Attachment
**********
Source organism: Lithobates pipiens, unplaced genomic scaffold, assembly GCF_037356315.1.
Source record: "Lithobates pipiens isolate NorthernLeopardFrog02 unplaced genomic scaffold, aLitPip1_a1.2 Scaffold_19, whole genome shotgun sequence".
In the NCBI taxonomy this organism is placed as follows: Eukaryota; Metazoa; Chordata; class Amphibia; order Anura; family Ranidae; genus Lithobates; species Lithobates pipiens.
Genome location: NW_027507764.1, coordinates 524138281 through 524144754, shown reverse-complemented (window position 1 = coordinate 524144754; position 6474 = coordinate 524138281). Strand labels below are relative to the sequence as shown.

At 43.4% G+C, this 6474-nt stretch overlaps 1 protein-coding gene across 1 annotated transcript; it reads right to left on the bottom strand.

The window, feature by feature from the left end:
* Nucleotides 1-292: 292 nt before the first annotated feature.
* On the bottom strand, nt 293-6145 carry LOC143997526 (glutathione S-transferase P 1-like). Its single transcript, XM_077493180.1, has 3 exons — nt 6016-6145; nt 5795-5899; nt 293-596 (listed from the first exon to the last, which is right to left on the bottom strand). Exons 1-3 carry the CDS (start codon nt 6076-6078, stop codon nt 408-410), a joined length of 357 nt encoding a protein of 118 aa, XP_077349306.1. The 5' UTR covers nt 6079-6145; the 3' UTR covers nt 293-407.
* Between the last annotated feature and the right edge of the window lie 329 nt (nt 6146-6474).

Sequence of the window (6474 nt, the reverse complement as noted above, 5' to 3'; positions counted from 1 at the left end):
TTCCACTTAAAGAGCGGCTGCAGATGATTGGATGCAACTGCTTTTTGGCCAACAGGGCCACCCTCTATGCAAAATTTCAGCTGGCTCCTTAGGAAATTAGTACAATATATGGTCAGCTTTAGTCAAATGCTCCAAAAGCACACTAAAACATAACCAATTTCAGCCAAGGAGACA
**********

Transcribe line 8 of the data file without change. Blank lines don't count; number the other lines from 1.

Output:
* On the bottom strand, nt 293-6145 carry LOC143997526 (glutathione S-transferase P 1-like). Its single transcript, XM_077493180.1, has 3 exons — nt 6016-6145; nt 5795-5899; nt 293-596 (listed from the first exon to the last, which is right to left on the bottom strand). Exons 1-3 carry the CDS (start codon nt 6076-6078, stop codon nt 408-410), a joined length of 357 nt encoding a protein of 118 aa, XP_077349306.1. The 5' UTR covers nt 6079-6145; the 3' UTR covers nt 293-407.